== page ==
Dash's Beck bests buddy Zimmer

White Sox prospect hasn't allowed earned run in 18 2/3 innings

Chris Beck has struck out 14 and walked seven in 18 2/3 innings. (Steve Orcutt/W-S Dash)

By Sam Dykstra / Special to MLB.com | April 18, 2013 8:00 PM ET

After a solid sophomore year at Georgia Southern and a stellar turn in the Cape Cod League, Chris Beck was considered a near lock for the first round in the 2012 Draft. Then, his numbers took a dip his junior year -- ERA jumped from 3.23 to 3.91, opponents batting average sat at .288 -- and the the 6-foot-3 right-hander fell out of favor with scouts. The White Sox eventually took him with the 75th overall pick in the second round last June.

"Personally, it was the best and worst day of my life," Beck said. "You have your expectations on where you think you'll go, and I know I hadn't performed as well as I could have, but I still had pretty high hopes after the fall I had and the previous summer at the Cape.

"But you know, I fell to the second round, and I just have to thank the White Sox for taking me there. I consider myself blessed for them taking me when they did because at that point, there's no telling just how far I'd fall."

Beck has certainly justified the pick thus far.

The No. 11 White Sox prospect allowed four hits and a walk in eight innings Thursday night in Class A Advanced Winston-Salem's 4-0 win over MLB.com's No. 34 prospect Kyle Zimmer and Wilmington. The outing -- his first that extended beyond the sixth inning -- gives him 18 2/3 innings without an earned run allowed to start the 22-year-old's full-season career.

Beck (2-1) relied on a diet of fastballs and curveballs with the occasional changeup and slider to hold down a Blue Rocks offense that consisted of seven right-handed hitters, including the first five in the batting order. The result was 12 groundouts, thanks to a heavy dose of early-count outs, for a pitcher who prides himself on that stat.

"I consider myself more a ground-ball pitcher," he said. "All I want to do every night is eat innings as best I can and get deep into the game. I actually think I get better as the game goes on too, so I want to give myself a chance to prove that. Plus, you're saving the bullpen, and the more fresh arms you have, the better chance you have to save the series. When you consider that, it's all about being aggressive and forcing them to swing early."

The Georgia native ran into trouble in the third inning when he began the frame by allowing singles to Parker Morin and Tim Ferguson and then a sacrifice bunt by Justin Trapp that put two men in scoring position with one out. Beck responded by fanning Jack Lopez and getting Jorge Bonifacio to ground out to second base. Including those two, the Dash starter retired 10 in a row following the jam. He allowed only two hits over the remaining five innings.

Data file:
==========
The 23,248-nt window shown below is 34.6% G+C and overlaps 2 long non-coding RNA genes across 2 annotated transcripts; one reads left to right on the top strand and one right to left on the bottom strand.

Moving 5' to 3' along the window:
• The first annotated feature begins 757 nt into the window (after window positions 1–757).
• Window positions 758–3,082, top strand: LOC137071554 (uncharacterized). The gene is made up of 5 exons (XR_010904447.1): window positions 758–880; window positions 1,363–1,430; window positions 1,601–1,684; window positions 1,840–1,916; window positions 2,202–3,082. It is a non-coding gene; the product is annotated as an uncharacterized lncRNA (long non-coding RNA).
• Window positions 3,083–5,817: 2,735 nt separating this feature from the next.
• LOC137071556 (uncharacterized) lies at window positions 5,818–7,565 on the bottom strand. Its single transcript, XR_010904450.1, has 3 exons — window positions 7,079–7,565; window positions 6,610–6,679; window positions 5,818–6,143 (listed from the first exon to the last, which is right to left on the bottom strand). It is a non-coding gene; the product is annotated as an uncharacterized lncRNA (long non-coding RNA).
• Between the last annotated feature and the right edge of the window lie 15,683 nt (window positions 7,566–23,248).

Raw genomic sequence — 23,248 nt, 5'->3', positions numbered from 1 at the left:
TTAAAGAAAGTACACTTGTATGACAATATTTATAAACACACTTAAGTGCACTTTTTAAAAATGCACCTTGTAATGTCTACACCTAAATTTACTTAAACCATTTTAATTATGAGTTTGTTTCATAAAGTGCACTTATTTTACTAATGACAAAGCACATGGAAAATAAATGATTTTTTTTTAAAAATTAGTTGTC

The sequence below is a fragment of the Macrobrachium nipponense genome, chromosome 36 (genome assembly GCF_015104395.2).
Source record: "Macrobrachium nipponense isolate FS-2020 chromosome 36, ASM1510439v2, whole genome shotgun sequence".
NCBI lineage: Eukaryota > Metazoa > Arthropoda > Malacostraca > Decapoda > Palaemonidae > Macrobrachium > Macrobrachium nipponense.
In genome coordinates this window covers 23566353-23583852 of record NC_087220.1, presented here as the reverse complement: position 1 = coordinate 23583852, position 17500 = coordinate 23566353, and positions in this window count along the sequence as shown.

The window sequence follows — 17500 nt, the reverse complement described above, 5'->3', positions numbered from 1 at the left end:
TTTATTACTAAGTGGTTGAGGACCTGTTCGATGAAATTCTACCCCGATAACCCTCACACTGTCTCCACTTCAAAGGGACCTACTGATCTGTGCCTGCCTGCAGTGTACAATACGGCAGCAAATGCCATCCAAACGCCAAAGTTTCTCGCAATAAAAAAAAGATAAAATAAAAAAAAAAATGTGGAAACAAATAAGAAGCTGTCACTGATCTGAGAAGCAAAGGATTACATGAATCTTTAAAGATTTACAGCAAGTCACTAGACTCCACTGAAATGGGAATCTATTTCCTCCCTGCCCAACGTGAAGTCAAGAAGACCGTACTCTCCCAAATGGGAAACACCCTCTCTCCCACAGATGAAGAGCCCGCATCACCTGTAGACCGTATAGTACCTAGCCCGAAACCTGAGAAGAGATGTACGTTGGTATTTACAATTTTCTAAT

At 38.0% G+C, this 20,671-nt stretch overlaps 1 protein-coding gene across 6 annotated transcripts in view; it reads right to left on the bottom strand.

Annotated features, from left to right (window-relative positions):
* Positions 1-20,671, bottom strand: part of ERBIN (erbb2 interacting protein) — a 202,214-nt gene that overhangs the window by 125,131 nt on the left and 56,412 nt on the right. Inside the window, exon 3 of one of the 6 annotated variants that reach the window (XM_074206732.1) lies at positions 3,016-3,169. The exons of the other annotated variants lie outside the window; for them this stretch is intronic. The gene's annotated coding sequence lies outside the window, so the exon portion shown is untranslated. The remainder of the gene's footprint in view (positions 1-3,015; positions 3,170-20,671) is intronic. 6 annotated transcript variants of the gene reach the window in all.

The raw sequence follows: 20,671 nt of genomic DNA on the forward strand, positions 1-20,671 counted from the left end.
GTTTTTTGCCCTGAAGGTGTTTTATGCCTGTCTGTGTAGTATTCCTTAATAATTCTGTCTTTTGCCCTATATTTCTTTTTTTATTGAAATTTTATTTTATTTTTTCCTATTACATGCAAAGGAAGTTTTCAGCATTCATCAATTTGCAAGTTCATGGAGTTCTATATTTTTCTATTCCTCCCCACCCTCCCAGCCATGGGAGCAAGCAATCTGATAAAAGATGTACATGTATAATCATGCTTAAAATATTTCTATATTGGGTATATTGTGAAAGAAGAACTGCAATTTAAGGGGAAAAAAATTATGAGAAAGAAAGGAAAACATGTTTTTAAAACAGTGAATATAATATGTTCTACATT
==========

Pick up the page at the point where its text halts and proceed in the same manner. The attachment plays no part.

Although Beck has found success in his start to the 2013 season, it took some work to get to that point. He went 4-3 with a 4.69 ERA and .319 opponents average in his pro debut for Rookie-level Great Falls in 2012.

To remedy the struggles he saw there and at Georgia Southern, the right-hander went to work with Chicago conditioning coach and former WCW and TNA pro wrestler Dale "The Demon" Torborg, who he credited for having helped him "get this thing turned around."

The early returns have been nothing but positive. But after last year's Draft Day fall, Beck hesitated to call it his redemption tour.

"I wouldn't say redemption, maybe more like redirection back in the right direction," he said. "I've been doing a lot of work to get to this point, and I know it's been a great start, but all I can do is build off it. There are still things I can continue to work on if I want to continue succeeding here."

The Dash offense chased Zimmer (0-1) after he allowed four earned runs on five hits in three innings  Both of Thursday night's starters played for Cotuit and worked out almost every day together on the Cape in 2011. The pair didn't exchange pregame words except for a pat on the back and a "What's up, man," according to Beck, but he added that's just part of their competitive nature.

"I obviously hate to see that happen to a buddy like that," Beck said. "But he's one of the best pitchers in the Minor Leagues, and he's got absolutely electric stuff. He'll be great for them this year."

Sam Dykstra is a contributor to MLB.com. This story was not subject to the approval of the National Association of Professional Baseball Leagues or its clubs.

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